The St. Louis Cardinals have built a roster full of players that are good at making contact, difficult to strike out. In part due to these traits, which can be found up and down the lineup, the Cardinals haven’t hit for a lot of power these last couple years—especially in 2014. Enter free agent Mark Reynolds, an all-or-nothing batting talent, who St. Louis signed to a one-year deal, according to a Jon Heyman of CBS. The contract is worth a guaranteed base salary of $2 million, according to Derrick Goold of the St. Louis Post-Dispatch, with incentives. Goold also tweeted that, "Of the candidates for the bench, Renolds was always the best fit." I found this observation intriguing because, by offensive profile, Reynolds is an anti-Cardinal, a bizarro Birdo: he hits the ball a long way if he hits it at all.
In his career, Reynolds has struck out 31.9% of the time he has dug into a major-league batter’s box. The righthanded slugger has never struck out in fewer than 28.2% of his plate appearances, which he did last year with the Brewers; the highest K rate of his career occurred in 2010, at 35.4%. The MLB K rate for batsmen climbed to its highest point during Reynolds’s career in 2014: 19.9%. Reynolds at his least strikeouty is still a K machine compared to MLB non-pitchers at their most strikeouty.
The primary reason for Reynolds’s oodles of strikeouts is his penchant for swinging and missing.
Swinging Strike Percentage (SwStr% on Fangraphs) measures the share of strikes against a batter that are swings-and-misses. Reynolds has posted a career SwStr% to date of 16.3%, with a career high of 17.8% (2009) and low of 13.5% (2012). During Reynolds’s career, major-league non-pitchers haven’t had a SwStr% above 9.3%, which was posted in 2014. In 433 plate appearances with Milwaukee last year, Renolds swung and missed at 15.3% of the strikes against him. That ranked ninth among MLB non-pitchers who notched 400 or more PAs. For an idea of the swinging-strike-rate’s spectrum last season, Matt Carpenter’s 3.3 SwStr% was the lowest in all of baseball among players with at least 400 PAs.
It’s easy to tie Reynolds’s swings-and-misses and Ks to his swing. He swings hard and generates power when he connects. His .228 career Isolated Power (ISO)—a stat that is similar to Slugging Percentage (SLG), but differs in that it does not consider singles, only extra-base hits—is well above the MLB average for non-pitchers, which has sat between .138 (2014) and .159 (2009) during his years playing in the majors. Last year, while playing his home games in the hitter-friendly confines of Miller Park, Reynolds posted a .198 ISO. How that will translate to Busch Stadium, which is pitcher-friendly and particularly hard on righthanded hitters, remains to be seen.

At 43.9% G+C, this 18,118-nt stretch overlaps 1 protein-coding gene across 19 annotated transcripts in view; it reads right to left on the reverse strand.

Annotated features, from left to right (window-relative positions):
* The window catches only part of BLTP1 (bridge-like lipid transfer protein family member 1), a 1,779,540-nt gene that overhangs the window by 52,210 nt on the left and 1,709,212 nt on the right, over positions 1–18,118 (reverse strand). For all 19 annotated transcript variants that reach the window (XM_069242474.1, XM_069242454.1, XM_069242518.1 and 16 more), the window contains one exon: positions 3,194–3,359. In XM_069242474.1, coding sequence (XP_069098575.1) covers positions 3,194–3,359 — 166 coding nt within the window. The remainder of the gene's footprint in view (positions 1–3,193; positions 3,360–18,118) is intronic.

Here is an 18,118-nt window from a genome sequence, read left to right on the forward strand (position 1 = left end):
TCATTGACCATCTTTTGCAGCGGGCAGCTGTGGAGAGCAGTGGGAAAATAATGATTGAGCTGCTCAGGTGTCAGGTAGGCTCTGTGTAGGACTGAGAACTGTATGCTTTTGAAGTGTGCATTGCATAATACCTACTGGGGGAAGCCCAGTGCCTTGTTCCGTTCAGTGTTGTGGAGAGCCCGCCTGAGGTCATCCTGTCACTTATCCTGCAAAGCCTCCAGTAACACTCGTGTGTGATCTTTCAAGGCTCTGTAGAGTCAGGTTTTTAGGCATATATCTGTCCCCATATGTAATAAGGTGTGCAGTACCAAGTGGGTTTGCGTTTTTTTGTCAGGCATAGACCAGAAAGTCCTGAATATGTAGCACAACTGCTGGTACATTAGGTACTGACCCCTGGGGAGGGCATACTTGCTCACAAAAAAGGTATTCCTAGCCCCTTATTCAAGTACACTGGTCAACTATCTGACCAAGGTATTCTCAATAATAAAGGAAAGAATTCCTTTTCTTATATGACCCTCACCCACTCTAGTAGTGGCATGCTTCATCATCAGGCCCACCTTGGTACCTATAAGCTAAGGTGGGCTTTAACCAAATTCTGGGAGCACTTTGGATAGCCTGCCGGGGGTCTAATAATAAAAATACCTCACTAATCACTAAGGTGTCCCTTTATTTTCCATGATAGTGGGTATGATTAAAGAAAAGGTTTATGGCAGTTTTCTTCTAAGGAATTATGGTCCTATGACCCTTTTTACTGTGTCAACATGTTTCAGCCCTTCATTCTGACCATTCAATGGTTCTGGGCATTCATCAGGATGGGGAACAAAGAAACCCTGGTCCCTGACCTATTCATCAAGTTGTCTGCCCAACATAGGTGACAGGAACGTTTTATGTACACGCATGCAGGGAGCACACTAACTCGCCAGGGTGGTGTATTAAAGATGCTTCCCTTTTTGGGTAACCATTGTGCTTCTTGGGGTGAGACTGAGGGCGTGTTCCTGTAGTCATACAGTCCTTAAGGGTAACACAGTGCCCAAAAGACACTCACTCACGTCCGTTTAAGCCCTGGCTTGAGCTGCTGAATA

The holes in Reynolds’s powerful swing are further reflected in his contact rate. For his career, Reynolds has made contact 47.7% of the time; his career low is 61.8% (2009), with a high of 68.5% (in 2012 and 2014). MLB non-pitchers during Reynolds’s big-league tenure have had their Contact% fluctuate between 81.1% and 79.6%. It’s no wonder Reynolds has a career batting average of just .229.
The signing also indicates that the Cardinals view their internal righthanded outfield options as satisfactory. Peter Bourjos and, to a lesser extent, Randal Grichuk, are both fine bench outfielders. Bourjos is an otherworldly defender; Grichuk is good patrolling the outfield pastures. Neither is likely to be all that great with a bat in 2015. Steamer projects Bourjos to bat .236/.296/.364 (.294 wOBA, 87 wRC+) and Grichuk .241/.282/.401 (.300 wOBA, 91 wRC+). The signing of Reynolds, who has played 15 innings in the outfield in his career, indicates that the Cards are okay with the Bourjos-Grichuk duo spelling Matt Holliday, Jon Jay, and Jason Heyward.
Early in his career, Reynolds was ostensibly a third baseman. He was only ever allowed to butcher balls at the hot corner because of his ability to bludgeon them with the bat. As his offensive production has fallen off, so too has his playing time at third base. In each of the last three seasons, the majority of Reynolds’s time in the field has come at first base. Reynolds has notched 825 innings at third over the last three seasons combined and 1,809 1/3 going back four years. For comparison: Carpenter played 1,371 innings at the hot corner last year over 158 games. How often will Reynolds spell Carpenter at third base? Not very, because Carpenter isn’t often spelled and, if there’s an injury, the versatile Dean Anna will likely serve as Carpenter’s primary fill-in.
When Reynolds plays in the field, it will most likely be at first base as the righthanded-hitting complement for Matt Adams, a role that much band has been widthed about at this site over the course of the offseason.
The Cardinals identified a specific set of talents they wanted in a bench bat. The signing of Reynolds indicates St. Louis prized power-hitting above all else. It will be interesting to see how often manager Mike Matheny deploys this position-player specialist.
The signing is officially official:
OFFICIAL: St. Louis Cardinals have signed infielder Mark Reynolds to a one-year contract.— St. Louis Cardinals (@Cardinals) December 12, 2014